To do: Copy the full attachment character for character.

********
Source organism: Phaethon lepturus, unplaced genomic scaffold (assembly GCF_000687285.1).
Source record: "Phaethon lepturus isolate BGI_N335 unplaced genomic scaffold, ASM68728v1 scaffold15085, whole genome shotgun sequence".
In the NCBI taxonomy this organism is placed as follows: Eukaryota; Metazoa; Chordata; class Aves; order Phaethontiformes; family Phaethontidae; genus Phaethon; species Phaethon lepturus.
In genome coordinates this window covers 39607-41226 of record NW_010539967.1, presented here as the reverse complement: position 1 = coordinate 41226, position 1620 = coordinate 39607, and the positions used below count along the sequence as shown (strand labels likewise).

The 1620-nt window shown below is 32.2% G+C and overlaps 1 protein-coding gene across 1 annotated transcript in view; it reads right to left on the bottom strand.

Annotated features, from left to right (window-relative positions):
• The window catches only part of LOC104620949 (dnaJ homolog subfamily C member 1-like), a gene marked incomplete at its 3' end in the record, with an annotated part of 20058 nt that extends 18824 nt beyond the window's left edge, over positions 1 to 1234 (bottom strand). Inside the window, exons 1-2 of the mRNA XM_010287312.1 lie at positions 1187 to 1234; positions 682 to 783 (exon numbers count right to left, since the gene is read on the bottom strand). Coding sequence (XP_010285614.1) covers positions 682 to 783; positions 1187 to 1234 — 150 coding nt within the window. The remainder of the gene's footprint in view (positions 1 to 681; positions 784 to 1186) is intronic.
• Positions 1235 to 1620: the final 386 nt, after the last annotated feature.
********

Source organism: Phaethon lepturus, unplaced genomic scaffold (assembly GCF_000687285.1).
Source record: "Phaethon lepturus isolate BGI_N335 unplaced genomic scaffold, ASM68728v1 scaffold15085, whole genome shotgun sequence".
In the NCBI taxonomy this organism is placed as follows: Eukaryota; Metazoa; Chordata; class Aves; order Phaethontiformes; family Phaethontidae; genus Phaethon; species Phaethon lepturus.
In genome coordinates this window covers 39607-41226 of record NW_010539967.1, presented here as the reverse complement: position 1 = coordinate 41226, position 1620 = coordinate 39607, and the positions used below count along the sequence as shown (strand labels likewise).

The 1620-nt window shown below is 32.2% G+C and overlaps 1 protein-coding gene across 1 annotated transcript in view; it reads right to left on the bottom strand.

Annotated features, from left to right (window-relative positions):
• The window catches only part of LOC104620949 (dnaJ homolog subfamily C member 1-like), a gene marked incomplete at its 3' end in the record, with an annotated part of 20058 nt that extends 18824 nt beyond the window's left edge, over positions 1 to 1234 (bottom strand). Inside the window, exons 1-2 of the mRNA XM_010287312.1 lie at positions 1187 to 1234; positions 682 to 783 (exon numbers count right to left, since the gene is read on the bottom strand). Coding sequence (XP_010285614.1) covers positions 682 to 783; positions 1187 to 1234 — 150 coding nt within the window. The remainder of the gene's footprint in view (positions 1 to 681; positions 784 to 1186) is intronic.
• Positions 1235 to 1620: the final 386 nt, after the last annotated feature.